Figuring death : the phantom of presence in art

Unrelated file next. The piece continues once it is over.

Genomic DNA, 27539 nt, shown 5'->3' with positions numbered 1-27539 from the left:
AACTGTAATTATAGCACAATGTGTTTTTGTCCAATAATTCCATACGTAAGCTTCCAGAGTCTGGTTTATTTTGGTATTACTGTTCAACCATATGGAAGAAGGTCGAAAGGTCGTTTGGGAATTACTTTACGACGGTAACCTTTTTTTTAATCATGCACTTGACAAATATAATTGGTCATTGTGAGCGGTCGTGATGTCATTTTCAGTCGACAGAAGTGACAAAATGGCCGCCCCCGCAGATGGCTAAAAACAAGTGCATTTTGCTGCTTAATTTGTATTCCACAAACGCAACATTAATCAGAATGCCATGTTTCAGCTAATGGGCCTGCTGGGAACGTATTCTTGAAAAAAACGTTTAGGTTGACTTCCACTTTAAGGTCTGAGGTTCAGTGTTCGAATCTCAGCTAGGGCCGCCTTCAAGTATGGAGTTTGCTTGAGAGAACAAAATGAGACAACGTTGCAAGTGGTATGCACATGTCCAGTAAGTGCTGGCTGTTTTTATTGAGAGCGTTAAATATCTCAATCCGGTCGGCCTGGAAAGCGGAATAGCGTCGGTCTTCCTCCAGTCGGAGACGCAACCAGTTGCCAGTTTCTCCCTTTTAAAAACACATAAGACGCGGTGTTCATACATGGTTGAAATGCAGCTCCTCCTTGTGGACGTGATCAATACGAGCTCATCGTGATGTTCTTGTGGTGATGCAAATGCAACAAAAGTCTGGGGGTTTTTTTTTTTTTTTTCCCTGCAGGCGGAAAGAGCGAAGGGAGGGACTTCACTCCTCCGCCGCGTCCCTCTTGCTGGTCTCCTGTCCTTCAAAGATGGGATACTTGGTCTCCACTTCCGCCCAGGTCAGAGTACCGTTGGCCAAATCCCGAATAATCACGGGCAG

Chapter 1; The dissemination of the rhetorical subject(ivity) Through an analysis of Hegel’s master/slave dialectic and de Man’s notion of prosopopeia I demonstrate how modernist discourses construct a figure [face] of/for the artist and cover up [entomb] the recalcitrance of his or her corporeal body to be the [ontological] site of meaning. Through Derrida’s notions of klang and force I investigate the ways in which the disintegration of material objects interrupt the whole process of facing the art work in this way. Derrida’s notion of hauntology is also utilised to argue that the selfidentical subject(ivity) is in fact a semiotically induced spectre. Chapter 2: Rothko, Death and Prosopopeia Again de Man’s figure of prosopopeia is explored to demonstrate how the artist Rothko is discursively posited as overcoming his own death. I argue that Rothko’s paintings ‘act’ as self-portraits and ‘figure’ his [enduring] presence. Through Derrida’s notion of the paragon [the frame] I also investigate how the propensity of the material to disintegrate ruptures the circularity of the discourse on Rothko and thereby undermines the transcendental moment proffered by his paintings. However, I also show, through an analysis of Derrida’s notion of the pharmakon, how discursive strategies keep raising the spectre of the transcendental artist to keep the fallacy of the self-identical subject(ivity) ‘alive’. Chapter 3: Michaux’s insomnia: The plenitude of the void I argue that the Mescaline drawings, made by Michaux in the 1950s, cannot be interpreted through a ‘standard’ modernist framework. In trying to construct an alternative interpretation for Michaux’s work I demonstrate how his drawings can be viewed as an attempt to articulate the excessive nature of corporeality and the impossibility of transcendence. Blanchot’s notion of insomnia is used to go beyond the polarities of the negative and the positive to the neutral and excessive zone of indeterminancy. Deleuze and Guattari’s notions of the tonal and nagual, becoming-animal and Bergson’s notions of extensity and duration are also utilised to [theoretically] access this zone of indeterminacy, as that of the insomnious subject(ivity). Conclusion: Face to de-face Firstly I reiterate the claims made in chapter 2, that modernism, as a circular discourse, constantly offers the ‘presence’ of Rothko as proof of his enduring transcendentality. As a contrast I use Deleuze and Guattari’s notion of faciality to argue that Michaux tried to de-face his art, but failed. I will therefore indicate the impossibility of totally de-facing the subject(ivity) within any discursive system where the name acts as primary signifier.